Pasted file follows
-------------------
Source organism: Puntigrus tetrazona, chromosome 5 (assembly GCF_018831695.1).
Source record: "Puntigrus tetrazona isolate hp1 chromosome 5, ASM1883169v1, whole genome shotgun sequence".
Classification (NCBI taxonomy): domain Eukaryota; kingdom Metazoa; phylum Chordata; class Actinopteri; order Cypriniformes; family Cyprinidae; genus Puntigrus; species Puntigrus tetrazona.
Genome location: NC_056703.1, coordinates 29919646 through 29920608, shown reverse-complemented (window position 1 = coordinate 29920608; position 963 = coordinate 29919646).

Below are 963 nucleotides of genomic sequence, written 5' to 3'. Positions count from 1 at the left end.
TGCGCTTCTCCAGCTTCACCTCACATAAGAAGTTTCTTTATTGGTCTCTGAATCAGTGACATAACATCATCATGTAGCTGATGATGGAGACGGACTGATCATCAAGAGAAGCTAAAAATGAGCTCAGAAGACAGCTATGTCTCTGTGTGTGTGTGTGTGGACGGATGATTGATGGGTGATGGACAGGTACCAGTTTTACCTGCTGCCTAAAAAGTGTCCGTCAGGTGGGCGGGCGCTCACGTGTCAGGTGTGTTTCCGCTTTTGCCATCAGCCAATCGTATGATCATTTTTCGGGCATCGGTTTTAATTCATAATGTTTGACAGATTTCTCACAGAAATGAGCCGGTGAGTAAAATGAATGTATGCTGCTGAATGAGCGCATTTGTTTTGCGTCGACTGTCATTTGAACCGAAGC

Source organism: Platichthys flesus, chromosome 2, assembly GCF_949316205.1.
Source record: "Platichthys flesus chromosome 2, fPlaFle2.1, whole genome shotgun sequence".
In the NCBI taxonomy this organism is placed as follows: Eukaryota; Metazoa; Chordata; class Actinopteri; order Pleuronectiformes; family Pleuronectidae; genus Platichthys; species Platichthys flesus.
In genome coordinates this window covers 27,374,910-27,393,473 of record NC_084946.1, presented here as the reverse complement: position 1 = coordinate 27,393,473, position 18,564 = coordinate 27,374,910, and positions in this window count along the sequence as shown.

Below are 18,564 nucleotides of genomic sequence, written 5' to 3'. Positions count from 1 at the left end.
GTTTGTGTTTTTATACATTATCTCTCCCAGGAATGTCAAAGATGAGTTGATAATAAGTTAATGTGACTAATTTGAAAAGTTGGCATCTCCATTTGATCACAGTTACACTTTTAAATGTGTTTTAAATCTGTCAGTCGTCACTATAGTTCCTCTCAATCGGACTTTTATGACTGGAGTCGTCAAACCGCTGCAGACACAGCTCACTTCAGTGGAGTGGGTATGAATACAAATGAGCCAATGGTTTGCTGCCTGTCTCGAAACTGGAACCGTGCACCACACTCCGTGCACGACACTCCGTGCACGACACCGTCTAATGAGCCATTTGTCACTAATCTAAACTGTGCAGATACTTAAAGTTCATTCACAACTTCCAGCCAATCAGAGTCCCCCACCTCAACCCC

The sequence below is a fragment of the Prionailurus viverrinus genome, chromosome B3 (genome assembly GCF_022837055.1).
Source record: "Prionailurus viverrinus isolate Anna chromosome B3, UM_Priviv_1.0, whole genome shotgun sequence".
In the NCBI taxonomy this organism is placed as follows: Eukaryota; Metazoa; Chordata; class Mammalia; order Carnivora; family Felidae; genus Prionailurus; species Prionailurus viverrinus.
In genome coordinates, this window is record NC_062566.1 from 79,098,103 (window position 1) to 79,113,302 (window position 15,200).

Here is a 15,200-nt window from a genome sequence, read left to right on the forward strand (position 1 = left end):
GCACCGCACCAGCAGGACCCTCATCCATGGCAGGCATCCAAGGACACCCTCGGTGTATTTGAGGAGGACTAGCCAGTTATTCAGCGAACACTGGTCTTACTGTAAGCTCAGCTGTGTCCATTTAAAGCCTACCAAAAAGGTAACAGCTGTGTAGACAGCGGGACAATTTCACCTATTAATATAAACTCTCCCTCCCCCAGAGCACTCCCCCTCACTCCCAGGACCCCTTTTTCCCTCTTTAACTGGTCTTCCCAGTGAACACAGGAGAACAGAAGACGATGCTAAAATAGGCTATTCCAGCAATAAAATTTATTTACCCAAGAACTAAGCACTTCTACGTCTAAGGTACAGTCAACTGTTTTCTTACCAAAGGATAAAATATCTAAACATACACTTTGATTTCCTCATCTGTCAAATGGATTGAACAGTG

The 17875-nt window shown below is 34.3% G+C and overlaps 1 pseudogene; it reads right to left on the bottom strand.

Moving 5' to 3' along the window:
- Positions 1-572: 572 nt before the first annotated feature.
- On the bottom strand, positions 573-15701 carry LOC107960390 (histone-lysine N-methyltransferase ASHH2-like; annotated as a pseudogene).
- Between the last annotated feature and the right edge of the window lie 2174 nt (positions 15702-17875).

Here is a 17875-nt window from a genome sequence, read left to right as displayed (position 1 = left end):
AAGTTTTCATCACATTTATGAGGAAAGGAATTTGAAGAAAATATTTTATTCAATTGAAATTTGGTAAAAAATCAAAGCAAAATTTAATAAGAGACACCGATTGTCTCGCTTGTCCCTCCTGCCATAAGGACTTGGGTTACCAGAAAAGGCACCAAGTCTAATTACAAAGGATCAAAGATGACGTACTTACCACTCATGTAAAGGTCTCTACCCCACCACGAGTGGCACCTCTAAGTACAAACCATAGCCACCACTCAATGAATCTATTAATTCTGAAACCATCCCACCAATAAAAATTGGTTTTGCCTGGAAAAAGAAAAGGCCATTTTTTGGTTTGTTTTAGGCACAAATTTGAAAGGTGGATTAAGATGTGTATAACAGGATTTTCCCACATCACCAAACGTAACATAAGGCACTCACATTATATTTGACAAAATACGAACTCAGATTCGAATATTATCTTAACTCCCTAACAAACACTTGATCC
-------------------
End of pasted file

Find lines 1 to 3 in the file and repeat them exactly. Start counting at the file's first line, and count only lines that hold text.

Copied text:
Source organism: Puntigrus tetrazona, chromosome 5 (assembly GCF_018831695.1).
Source record: "Puntigrus tetrazona isolate hp1 chromosome 5, ASM1883169v1, whole genome shotgun sequence".
Classification (NCBI taxonomy): domain Eukaryota; kingdom Metazoa; phylum Chordata; class Actinopteri; order Cypriniformes; family Cyprinidae; genus Puntigrus; species Puntigrus tetrazona.